Remember the Ladies

Abigail Adams asks her husband, John Adams, to consider improving women’s standing while he is drafting the Declaration of Independence.

Left-looking profile silhouette of Abigail Adams aged 65, dated 1809, wearing a colonial cap.
Abigail Adams

Raphaelle Peale (artist), Abigail Adams, 1804. National Portrait Gallery, Smithsonian Institution.

Oil on canvas portrait of a seated, gray haired John Adams wearing a white cravat and black coat.
John Adams

Asher B. Durand (artist), John Adams, 1835. New-York Historical Society, Gift of the New-York Gallery of the Fine Arts.

Four paragraph, first page, excerpt of a handwritten letter dated March 31, 1776, from Abigail Adams to John Adams.
Abigail Adams to John Adams

“Abigail Adams to John Adams,” March 31, 1776. Collection of the Massachusetts Historical Society.

Document Text


I long to hear that you have declared an independency — and by the way in the new code of laws which I suppose it will be necessary for you to make I desire you would remember the ladies, and be more generous and favorable to them than your ancestors. Do not put such unlimited power into the hands of the husbands. Remember all Men would be tyrants if they could. If particular care and attention is not paid to the ladies we are determined to foment a rebellion, and will not hold ourselves bound by any laws in which we have no voice, or representation.
I can’t wait until you declare independence from England. I guess you’ll need to write a constitution for the new country. Please write better laws for women. Don’t give men unlimited power over their wives. Men can be bullies, and women need to be able to protect themselves. If you don’t write better laws for women, we’ll have our own revolution. We won’t submit to a government that does not let us have a say.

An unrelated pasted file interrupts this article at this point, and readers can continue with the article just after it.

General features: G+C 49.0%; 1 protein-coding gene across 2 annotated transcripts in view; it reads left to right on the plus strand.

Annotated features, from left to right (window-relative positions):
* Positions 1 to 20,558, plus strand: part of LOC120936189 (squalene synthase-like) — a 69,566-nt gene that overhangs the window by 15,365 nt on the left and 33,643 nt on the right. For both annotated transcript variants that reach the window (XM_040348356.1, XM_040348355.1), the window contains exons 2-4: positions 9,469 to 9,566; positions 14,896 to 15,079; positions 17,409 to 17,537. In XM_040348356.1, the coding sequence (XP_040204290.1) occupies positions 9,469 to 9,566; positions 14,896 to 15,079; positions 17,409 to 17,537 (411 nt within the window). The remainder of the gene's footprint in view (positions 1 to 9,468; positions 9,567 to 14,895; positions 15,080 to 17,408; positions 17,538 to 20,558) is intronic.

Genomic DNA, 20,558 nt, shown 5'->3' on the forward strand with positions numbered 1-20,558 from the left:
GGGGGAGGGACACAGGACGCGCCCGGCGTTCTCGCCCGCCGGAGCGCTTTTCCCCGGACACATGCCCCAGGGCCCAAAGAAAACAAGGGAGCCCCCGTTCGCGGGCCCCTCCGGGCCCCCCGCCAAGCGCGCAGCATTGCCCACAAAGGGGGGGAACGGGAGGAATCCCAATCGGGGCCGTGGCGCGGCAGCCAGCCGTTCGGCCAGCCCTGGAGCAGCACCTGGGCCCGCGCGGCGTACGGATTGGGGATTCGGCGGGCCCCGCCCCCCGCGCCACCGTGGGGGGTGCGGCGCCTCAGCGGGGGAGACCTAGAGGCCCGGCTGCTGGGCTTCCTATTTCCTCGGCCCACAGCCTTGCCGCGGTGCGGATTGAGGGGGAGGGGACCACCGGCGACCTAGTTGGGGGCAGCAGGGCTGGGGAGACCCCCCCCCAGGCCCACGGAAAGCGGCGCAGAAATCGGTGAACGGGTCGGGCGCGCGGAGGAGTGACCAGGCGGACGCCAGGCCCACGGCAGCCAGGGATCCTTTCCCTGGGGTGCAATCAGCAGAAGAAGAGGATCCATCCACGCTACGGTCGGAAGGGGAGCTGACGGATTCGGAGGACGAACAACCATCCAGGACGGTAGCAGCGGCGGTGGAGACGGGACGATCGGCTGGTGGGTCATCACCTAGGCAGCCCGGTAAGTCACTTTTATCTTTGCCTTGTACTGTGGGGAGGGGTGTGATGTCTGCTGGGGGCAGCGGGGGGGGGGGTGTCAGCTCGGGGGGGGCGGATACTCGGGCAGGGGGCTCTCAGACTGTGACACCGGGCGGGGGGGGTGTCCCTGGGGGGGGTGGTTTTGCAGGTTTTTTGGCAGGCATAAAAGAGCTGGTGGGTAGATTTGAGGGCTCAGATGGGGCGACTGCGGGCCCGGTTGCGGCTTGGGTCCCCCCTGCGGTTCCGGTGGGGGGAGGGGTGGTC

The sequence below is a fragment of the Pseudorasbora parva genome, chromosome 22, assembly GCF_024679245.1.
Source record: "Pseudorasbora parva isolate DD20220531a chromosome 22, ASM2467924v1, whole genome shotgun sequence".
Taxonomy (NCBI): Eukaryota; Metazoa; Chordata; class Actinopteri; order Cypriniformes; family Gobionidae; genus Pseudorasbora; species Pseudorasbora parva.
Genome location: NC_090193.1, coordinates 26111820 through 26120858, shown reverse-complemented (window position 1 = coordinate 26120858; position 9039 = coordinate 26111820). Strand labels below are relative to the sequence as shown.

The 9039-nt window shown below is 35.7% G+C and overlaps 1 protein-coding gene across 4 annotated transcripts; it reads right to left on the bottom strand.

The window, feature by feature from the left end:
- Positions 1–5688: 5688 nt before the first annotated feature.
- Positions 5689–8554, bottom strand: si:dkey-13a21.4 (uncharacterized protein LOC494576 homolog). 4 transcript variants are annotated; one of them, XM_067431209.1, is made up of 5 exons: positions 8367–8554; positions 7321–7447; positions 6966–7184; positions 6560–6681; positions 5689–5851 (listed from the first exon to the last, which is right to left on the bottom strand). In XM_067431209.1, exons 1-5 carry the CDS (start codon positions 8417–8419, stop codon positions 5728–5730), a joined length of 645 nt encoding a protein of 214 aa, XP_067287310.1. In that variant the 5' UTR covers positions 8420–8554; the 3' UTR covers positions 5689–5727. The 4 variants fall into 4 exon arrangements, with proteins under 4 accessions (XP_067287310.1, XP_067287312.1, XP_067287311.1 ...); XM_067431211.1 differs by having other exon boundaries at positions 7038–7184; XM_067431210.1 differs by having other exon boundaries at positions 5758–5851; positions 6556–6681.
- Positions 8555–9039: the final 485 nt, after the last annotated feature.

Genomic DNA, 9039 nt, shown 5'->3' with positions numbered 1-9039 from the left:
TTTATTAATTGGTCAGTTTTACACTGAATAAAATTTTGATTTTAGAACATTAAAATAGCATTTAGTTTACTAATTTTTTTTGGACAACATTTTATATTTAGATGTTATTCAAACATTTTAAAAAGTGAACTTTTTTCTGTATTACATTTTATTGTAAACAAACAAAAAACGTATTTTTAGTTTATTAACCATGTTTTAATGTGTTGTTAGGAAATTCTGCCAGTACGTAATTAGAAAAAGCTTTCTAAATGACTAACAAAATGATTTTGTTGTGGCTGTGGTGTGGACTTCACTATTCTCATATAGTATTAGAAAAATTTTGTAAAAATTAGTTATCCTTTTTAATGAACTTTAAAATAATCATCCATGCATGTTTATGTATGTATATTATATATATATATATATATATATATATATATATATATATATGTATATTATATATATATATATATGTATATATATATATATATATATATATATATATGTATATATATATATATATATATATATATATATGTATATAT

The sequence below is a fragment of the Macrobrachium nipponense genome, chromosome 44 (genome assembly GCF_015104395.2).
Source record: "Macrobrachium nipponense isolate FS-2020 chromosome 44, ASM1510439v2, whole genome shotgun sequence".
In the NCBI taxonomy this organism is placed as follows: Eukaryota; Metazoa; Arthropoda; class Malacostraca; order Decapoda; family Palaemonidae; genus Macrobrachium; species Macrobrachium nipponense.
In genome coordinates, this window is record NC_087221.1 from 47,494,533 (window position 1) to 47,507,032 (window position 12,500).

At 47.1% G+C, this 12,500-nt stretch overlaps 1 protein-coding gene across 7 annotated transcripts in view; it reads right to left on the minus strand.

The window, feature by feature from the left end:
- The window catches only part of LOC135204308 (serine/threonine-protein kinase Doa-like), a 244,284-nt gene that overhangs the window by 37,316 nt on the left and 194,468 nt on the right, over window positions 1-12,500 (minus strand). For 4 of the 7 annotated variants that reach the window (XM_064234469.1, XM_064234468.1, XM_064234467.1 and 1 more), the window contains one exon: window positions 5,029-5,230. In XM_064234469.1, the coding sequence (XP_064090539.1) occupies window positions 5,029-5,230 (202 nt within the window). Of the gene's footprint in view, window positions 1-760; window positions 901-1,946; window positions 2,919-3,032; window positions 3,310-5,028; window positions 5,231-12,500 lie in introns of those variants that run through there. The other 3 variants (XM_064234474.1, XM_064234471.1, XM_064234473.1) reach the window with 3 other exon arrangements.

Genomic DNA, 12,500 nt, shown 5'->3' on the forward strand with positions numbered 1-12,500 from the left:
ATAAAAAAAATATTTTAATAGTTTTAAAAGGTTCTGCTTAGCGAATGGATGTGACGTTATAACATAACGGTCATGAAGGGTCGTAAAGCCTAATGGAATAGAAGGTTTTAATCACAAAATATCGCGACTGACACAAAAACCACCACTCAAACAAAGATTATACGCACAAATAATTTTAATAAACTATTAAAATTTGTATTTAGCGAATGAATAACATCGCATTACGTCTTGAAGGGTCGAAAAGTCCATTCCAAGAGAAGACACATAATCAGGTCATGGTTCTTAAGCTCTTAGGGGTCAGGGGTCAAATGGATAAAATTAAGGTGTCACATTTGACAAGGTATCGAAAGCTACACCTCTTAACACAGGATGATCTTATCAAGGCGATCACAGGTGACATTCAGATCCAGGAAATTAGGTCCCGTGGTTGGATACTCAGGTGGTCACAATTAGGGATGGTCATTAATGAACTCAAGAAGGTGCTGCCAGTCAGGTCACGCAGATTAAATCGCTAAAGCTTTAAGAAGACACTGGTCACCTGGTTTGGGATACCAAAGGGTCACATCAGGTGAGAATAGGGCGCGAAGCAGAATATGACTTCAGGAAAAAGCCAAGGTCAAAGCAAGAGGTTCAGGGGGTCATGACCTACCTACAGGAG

That your sex are naturally tyrannical is a truth so thoroughly established as to admit of no dispute, but such of you as wish to be happy willingly give up the harsh title of master for the more tender and endearing one of friend. Why then, not put it out of the power of the vicious and the Lawless to use us with cruelty and indignity with impunity. Men of sense in all ages abhor those customs which treat us only as the vassals of your sex. Regard us then as beings placed by providence under your protection and in imitation of the Supreme Being make use of that power only for our happiness.
Everyone knows men are bullies, and that it is only good men who choose to treat their wives and daughters fairly. Why would you write laws that give men the power to treat women badly without consequences? Smart men hate that women are treated inferior to men. Instead, think of us as people that God wants you to protect, and use your power to give us better lives.

“Abigail Adams to John Adams,” March 31, 1776. Collection of the Massachusetts Historical Society.

Excerpt of the April 14, 1776, handwritten letter from John Adams to Abigail Adams.
John Adams to Abigail Adams

“John Adams to Abigail Adams,” April 14, 1776. Collection of the Massachusetts Historical Society.